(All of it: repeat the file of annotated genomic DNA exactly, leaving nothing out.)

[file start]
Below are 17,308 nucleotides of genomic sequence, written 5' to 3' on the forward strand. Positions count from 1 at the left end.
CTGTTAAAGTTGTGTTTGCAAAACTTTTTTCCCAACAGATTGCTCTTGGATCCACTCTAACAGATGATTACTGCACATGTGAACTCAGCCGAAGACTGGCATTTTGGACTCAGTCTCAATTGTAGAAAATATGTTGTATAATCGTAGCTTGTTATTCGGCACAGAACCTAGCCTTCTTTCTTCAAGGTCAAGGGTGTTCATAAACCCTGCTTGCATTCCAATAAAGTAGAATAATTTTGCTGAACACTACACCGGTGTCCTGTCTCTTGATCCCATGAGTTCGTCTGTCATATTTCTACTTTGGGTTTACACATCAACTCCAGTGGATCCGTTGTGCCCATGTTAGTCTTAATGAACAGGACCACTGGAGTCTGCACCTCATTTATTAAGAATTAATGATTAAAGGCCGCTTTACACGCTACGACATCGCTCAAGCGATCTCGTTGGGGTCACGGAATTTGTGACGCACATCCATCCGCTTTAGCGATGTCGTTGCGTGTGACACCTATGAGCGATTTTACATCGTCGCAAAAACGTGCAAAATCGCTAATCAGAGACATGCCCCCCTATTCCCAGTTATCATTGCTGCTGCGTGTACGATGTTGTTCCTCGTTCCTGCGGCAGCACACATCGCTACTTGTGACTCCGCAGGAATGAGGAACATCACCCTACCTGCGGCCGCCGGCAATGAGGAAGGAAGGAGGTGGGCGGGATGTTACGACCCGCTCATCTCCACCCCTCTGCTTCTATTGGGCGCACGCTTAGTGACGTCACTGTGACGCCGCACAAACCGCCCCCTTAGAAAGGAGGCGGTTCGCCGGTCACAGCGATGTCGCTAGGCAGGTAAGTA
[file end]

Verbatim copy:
Below are 17,308 nucleotides of genomic sequence, written 5' to 3' on the forward strand. Positions count from 1 at the left end.
CTGTTAAAGTTGTGTTTGCAAAACTTTTTTCCCAACAGATTGCTCTTGGATCCACTCTAACAGATGATTACTGCACATGTGAACTCAGCCGAAGACTGGCATTTTGGACTCAGTCTCAATTGTAGAAAATATGTTGTATAATCGTAGCTTGTTATTCGGCACAGAACCTAGCCTTCTTTCTTCAAGGTCAAGGGTGTTCATAAACCCTGCTTGCATTCCAATAAAGTAGAATAATTTTGCTGAACACTACACCGGTGTCCTGTCTCTTGATCCCATGAGTTCGTCTGTCATATTTCTACTTTGGGTTTACACATCAACTCCAGTGGATCCGTTGTGCCCATGTTAGTCTTAATGAACAGGACCACTGGAGTCTGCACCTCATTTATTAAGAATTAATGATTAAAGGCCGCTTTACACGCTACGACATCGCTCAAGCGATCTCGTTGGGGTCACGGAATTTGTGACGCACATCCATCCGCTTTAGCGATGTCGTTGCGTGTGACACCTATGAGCGATTTTACATCGTCGCAAAAACGTGCAAAATCGCTAATCAGAGACATGCCCCCCTATTCCCAGTTATCATTGCTGCTGCGTGTACGATGTTGTTCCTCGTTCCTGCGGCAGCACACATCGCTACTTGTGACTCCGCAGGAATGAGGAACATCACCCTACCTGCGGCCGCCGGCAATGAGGAAGGAAGGAGGTGGGCGGGATGTTACGACCCGCTCATCTCCACCCCTCTGCTTCTATTGGGCGCACGCTTAGTGACGTCACTGTGACGCCGCACAAACCGCCCCCTTAGAAAGGAGGCGGTTCGCCGGTCACAGCGATGTCGCTAGGCAGGTAAGTA